Without a college degree, any formal art training or connections to the art world, Gonzalez took a page out of his father’s book and started knocking on doors.
He visited indie comic publishing houses like the now defunct Highwater Books, pitched his art to the Weekly Dig, learned how to make zines, started drawing in public and even revamped menus for several Mexican restaurants in Somerville in exchange for food. Anything he could do to get his art out, Gonzalez tried.
“I was really lucky,” he said. “My wife was going to the Museum of Fine Arts School at Tufts and I was able to meet all kinds of people from all around the art community in Boston. I think the fact that I always say yes to everything helped as well. In my time in Boston, I’ve taught at the Boston Architectural College, I taught for 12 years at the MFA and three years at the Museum School.”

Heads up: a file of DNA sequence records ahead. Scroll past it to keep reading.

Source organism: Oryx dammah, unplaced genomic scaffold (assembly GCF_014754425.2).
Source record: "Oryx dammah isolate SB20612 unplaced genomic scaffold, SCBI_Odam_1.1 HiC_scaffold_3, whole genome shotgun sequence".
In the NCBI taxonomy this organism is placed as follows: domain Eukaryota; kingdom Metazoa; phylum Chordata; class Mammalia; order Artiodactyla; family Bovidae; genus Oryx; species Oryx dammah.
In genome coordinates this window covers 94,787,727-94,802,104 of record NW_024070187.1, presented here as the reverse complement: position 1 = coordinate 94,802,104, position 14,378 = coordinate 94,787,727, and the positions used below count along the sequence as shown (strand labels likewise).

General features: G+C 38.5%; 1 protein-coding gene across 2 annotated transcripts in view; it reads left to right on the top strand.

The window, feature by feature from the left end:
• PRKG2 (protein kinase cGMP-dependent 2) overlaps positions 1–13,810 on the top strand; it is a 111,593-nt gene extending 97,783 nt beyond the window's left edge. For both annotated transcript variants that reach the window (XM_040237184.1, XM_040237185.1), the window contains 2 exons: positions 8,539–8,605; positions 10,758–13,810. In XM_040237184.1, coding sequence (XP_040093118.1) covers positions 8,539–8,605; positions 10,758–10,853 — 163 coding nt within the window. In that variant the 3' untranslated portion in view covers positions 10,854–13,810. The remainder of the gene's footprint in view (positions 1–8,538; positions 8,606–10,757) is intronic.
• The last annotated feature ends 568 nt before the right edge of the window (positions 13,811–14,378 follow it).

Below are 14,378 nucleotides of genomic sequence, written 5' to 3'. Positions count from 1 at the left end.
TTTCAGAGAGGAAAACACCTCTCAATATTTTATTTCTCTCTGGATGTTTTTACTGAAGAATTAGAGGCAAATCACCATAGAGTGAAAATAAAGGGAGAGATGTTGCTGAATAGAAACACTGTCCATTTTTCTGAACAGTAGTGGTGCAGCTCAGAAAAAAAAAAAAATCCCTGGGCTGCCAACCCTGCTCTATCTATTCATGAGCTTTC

His entry into the world of fine art reveals the qualities that have propelled his success: persistence and a lack of intimidation about being self-made.
Although he had heard about them in passing, it wasn’t until Gonzalez settled in Boston that he finally paid a visit to a gallery. “I had never been inside one, so I visited every single gallery in the South End and on Newbury Street, and learned who every artist was,” he recalls. “I learned how to craft an artist statement and then I focused on bodies of work I thought were missing from the scene.”
All the way across the country, in Portland, Cathy Camper was trying to do the same thing with books. Although the Latinx population in the U.S. hovers around 18 percent, several studies estimate only about 6 percent of books released last year featured Hispanic characters.
“Lowriders in Space” got its start when Camper noticed her students would constantly check out books about Lowrider cars.
Soon, names popped in her head, a mosquito named Elirio Malaria, Lupe Impala named after the famed Chevy lowrider and an octopus named Flapjack. With the names in hand, Camper emailed Gonzalez to pitch the idea.
“When I sent him the manuscript, he excitedly wrote back, ‘This is the book I wanted to read as a kid,’ and within days, he was sending me drawings of the characters, in ballpoint, the first versions of what you see now,” Camper said.